MAHOPAC, N.Y. – Last week’s announcement that New York State public schools would be closed for the rest of the school year only confirmed what many were expecting—no school, no sports, no activities for the spring.
For high-school seniors, no ending to a story they started long ago.
Seniors on the Mahopac High boys tennis team were looking forward to seeing their games improve this spring, taking a step forward on the tennis court—not to mention everything else that comes with a high-school senior’s final semester.
Indians coach Jay Melville said the milestones being missed by seniors are big ones.
“It’s definitely a big deal,” Melville said. “The athletes have lost their season, along with prom, graduation… they’re missing big milestones that they’ve worked toward for many years. It means a lot. It’s a rite of passage. All their friends did it, people have talked about it. And then it gets taken away from them.
“Obviously it’s not a great situation for anybody,” Melville added. “As far as tennis, I feel very bad for the seniors. We had our first week of practice, the team was all together. We got four practices in, then this thing kept going on… Then there’s no season at all. We had hoped to do something during the summer, but the kids are certainly disappointed. And once we learned that it was definitely not happening, you could see the disappointment in their faces.”
Mahopac has four players–Peter Dorovitsine, Vincent Vitanza, Philip Chung, and Mendim Berisha—who will miss their senior seasons.
“Mendim is a soccer player, and very athletic,” Melville said. “He has good skills. Vin really gave 100 percent. He worked hard every day, and has improved every season. Phil and Peter both had good seasons for us last year, and had been playing off-season. I really believe that in the majority of matches they would’ve been very competitive.”
Vitanza, a third-year varsity member who played doubles last season, was hoping to play a bit of singles this spring.
“My main hope for this season was to potentially get a game or two at singles in,” he said. “I’d never played singles for tennis, and was excited to get a game or two under my belt. Team-wise, I was hoping to have a winning record.”
Dorovitsine, a fourth-year All-Leaguer who played second singles last season, added. “I was hoping to go positive as a team with our win-loss record. And personally win against John Jay and Arlington at least once.
Dorovitsine has been on the varsity tennis team since his freshman year.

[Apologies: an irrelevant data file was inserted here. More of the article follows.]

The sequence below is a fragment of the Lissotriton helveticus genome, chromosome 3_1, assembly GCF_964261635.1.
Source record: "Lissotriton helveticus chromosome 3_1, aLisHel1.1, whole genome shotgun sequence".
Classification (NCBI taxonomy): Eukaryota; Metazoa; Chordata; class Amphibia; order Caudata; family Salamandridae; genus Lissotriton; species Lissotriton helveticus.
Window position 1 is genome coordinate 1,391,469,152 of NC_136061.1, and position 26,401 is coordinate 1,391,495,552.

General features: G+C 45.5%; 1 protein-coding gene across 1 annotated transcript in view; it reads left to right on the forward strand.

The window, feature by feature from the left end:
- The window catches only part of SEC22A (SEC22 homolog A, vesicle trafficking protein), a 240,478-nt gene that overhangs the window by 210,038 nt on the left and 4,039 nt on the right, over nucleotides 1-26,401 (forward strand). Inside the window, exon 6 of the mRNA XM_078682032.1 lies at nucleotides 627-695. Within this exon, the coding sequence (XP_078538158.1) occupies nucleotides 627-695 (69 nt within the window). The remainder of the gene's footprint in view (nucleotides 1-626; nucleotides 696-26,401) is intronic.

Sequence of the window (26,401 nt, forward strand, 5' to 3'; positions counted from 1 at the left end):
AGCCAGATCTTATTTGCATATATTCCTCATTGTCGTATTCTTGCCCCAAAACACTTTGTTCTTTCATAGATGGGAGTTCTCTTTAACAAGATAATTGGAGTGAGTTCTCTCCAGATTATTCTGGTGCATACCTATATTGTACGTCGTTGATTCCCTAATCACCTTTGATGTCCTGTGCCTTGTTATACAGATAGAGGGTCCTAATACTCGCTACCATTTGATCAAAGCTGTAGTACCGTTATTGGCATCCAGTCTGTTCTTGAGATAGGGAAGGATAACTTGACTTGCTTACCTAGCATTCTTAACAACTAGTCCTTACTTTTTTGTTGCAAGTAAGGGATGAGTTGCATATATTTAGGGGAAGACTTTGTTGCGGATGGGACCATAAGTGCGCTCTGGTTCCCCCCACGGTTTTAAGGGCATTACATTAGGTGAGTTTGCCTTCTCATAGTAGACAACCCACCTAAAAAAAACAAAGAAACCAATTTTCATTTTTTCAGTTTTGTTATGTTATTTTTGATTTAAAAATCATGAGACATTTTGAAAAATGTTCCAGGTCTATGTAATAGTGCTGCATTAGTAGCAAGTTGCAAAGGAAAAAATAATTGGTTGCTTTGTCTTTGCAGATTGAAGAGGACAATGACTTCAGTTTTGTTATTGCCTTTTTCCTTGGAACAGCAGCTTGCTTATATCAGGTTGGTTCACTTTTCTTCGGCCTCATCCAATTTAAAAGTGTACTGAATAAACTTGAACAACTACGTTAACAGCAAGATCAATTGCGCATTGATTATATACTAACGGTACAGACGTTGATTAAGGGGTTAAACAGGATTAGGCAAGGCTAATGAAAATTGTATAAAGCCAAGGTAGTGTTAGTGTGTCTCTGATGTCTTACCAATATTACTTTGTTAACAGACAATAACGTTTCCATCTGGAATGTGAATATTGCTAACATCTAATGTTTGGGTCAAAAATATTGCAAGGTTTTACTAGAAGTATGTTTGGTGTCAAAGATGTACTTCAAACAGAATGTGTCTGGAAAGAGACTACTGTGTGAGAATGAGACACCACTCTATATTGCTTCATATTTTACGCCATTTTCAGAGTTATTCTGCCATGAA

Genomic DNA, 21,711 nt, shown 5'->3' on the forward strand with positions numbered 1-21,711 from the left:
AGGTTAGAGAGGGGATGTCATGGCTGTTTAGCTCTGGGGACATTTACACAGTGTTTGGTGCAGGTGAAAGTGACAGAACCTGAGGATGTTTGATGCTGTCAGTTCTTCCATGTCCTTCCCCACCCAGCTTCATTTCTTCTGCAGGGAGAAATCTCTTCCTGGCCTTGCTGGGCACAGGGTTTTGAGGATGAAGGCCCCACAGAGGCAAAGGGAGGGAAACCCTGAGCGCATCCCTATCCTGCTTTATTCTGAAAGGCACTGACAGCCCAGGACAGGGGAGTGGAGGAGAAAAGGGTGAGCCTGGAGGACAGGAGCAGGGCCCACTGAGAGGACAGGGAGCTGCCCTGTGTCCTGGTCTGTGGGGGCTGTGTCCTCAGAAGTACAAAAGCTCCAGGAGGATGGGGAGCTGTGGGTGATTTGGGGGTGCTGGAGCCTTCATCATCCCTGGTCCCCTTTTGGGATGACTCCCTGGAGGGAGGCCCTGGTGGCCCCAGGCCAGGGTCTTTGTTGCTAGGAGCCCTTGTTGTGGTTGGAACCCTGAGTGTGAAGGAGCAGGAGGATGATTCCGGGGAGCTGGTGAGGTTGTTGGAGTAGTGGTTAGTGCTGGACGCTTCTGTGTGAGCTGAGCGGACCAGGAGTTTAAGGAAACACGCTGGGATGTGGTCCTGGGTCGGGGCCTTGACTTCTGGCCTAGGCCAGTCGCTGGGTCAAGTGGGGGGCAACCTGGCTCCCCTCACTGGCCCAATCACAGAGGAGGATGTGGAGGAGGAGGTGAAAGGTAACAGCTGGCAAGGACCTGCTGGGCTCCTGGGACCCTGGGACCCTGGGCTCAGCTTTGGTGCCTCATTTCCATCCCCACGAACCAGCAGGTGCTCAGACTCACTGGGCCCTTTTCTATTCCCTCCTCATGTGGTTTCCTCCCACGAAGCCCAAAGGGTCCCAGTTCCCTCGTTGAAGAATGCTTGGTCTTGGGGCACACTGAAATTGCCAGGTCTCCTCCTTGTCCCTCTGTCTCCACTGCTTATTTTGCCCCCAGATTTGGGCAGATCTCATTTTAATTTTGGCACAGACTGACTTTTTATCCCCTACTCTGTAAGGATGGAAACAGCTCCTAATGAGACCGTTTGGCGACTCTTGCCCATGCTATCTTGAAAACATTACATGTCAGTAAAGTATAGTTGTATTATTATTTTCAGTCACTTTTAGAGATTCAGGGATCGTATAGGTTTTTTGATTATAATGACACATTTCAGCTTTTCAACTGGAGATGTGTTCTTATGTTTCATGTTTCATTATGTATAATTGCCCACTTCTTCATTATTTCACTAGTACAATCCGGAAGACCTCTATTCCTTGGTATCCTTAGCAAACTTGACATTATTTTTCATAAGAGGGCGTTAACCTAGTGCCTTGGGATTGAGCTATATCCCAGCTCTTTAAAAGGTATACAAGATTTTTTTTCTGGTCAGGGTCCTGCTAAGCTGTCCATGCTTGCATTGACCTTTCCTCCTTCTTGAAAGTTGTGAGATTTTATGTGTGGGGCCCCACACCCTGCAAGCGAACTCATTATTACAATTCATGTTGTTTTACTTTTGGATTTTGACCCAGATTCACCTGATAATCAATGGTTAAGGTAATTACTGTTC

“I’ve been waiting for this season since the first day of last season, when I saw my friends become captains,” Dorovitsine said. “Now it looks like it’s all gone, which is a huge bummer. Hopefully over the summer the courts will be reopened so we can play, even without the competition against other schools.”
Seniors interviewed were less bothered by the loss of graduation and prom than the inability to finish things off in person, to say goodbye to friends.
“Losing milestones like prom and graduation aren’t that important to me,” Vitanza said. “Graduation is just an event. The actual process of graduating and completing high school is what really matters to me. The hardest thing to lose for me is definitely just the time I would have got to spend with close friends.”
Dorovitsine added, “Personally, I care more about the freedom that we had. To be able to hang out with our friends, doing anything on any day—than all the big events.”
That freedom is what everyone is missing.
“Senior spring is supposed to be the most carefree and fun time of high school,” Dorovitsine said. “After college decisions have been made, and you get a couple more months with your friends before everyone disperses. Instead, we have to spend that time cooped up at home.”
“The hardest part is not being able to play with friends, and enjoy the ending of my senior year, there’s no in-person goodbye,” Berisha said. “I wish I had cherished the moments with current and past teachers, and especially friends.”
Vitanza is also learning the value of relationships.
“I already had a strong appreciation for the people in my life,” he said, “but this entire pandemic is showing me that you never know when things can be taken from you. I will definitely feel a need to reach out more to my friends going forward. You never know when things can drastically change.”
Dorovitsine said he’s likely to join a club team in college, and Vitanza plans to play recreational tennis while attending Fordham University at Rose Hill next fall.
To our Beloved Community: During this crisis, we can’t continue to operate entirely as we have been doing when we are only earning a fraction of our previous advertising revenue and still have to pay 100 percent of our payroll. Without that payroll, we would be unable to serve the community with the news and important information you have come to expect. If you feel that we’ve made a positive difference in your town, we ask that you send us a contribution to keep your community newspaper alive and strong by pressing on our PayPal button HERE.